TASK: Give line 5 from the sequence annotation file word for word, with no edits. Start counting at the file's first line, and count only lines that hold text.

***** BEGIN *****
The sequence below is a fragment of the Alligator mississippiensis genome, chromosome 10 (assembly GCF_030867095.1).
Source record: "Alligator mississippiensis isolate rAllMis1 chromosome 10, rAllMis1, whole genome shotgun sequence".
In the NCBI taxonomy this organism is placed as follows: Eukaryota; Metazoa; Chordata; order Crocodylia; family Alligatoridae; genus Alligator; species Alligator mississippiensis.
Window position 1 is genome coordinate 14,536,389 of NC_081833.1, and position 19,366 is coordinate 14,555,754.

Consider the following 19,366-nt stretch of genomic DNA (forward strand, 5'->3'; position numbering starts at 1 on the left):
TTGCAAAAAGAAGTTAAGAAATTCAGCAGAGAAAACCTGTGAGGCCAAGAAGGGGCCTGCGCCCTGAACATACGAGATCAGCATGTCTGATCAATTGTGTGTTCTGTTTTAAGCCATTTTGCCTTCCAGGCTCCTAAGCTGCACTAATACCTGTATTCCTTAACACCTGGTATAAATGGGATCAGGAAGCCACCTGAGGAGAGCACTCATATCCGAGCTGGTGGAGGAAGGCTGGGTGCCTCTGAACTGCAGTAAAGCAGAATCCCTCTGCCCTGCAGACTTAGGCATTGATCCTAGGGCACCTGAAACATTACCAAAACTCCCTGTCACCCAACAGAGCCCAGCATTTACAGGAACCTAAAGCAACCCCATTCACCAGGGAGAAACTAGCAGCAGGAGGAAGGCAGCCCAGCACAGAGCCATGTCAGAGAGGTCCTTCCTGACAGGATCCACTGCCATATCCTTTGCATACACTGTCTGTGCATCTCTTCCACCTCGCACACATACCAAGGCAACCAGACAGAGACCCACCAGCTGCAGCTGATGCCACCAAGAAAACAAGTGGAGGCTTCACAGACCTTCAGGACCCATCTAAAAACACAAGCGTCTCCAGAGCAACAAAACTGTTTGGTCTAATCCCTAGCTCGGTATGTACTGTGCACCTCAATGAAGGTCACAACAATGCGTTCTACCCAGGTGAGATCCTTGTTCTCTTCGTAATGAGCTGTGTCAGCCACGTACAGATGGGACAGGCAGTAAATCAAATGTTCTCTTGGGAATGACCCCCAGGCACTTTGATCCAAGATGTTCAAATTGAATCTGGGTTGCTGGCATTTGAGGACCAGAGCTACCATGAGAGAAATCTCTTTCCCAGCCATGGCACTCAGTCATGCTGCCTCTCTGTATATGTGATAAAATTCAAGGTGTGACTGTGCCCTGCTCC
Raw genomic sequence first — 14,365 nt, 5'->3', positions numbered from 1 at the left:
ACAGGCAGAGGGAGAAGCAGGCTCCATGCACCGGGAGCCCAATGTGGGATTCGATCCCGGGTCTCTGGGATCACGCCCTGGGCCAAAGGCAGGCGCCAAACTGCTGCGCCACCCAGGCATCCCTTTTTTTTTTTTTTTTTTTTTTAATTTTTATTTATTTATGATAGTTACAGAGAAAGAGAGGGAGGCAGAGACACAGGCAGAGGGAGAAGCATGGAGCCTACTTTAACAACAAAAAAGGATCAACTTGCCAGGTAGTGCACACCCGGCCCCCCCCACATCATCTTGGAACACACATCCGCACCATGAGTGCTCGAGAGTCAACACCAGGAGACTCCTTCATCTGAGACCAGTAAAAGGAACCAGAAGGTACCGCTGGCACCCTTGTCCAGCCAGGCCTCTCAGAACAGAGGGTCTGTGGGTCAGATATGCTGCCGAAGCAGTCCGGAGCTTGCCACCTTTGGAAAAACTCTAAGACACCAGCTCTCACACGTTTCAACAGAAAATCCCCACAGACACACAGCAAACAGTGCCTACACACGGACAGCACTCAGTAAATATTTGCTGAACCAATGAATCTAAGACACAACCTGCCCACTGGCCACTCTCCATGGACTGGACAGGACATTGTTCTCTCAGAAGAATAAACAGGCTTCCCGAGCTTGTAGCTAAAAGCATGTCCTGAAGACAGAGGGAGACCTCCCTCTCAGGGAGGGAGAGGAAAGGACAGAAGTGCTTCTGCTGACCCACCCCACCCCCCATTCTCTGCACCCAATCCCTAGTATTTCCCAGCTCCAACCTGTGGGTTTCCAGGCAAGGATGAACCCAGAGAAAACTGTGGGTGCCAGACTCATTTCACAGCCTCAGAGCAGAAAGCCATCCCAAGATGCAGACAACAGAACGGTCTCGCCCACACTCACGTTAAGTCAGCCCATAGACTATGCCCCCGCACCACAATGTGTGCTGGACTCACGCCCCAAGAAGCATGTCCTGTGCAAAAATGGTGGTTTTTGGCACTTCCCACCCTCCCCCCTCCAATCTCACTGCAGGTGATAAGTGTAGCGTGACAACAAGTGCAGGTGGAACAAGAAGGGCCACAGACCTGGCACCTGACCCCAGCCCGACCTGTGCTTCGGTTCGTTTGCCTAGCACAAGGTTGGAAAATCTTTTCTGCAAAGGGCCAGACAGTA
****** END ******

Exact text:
Consider the following 19,366-nt stretch of genomic DNA (forward strand, 5'->3'; position numbering starts at 1 on the left):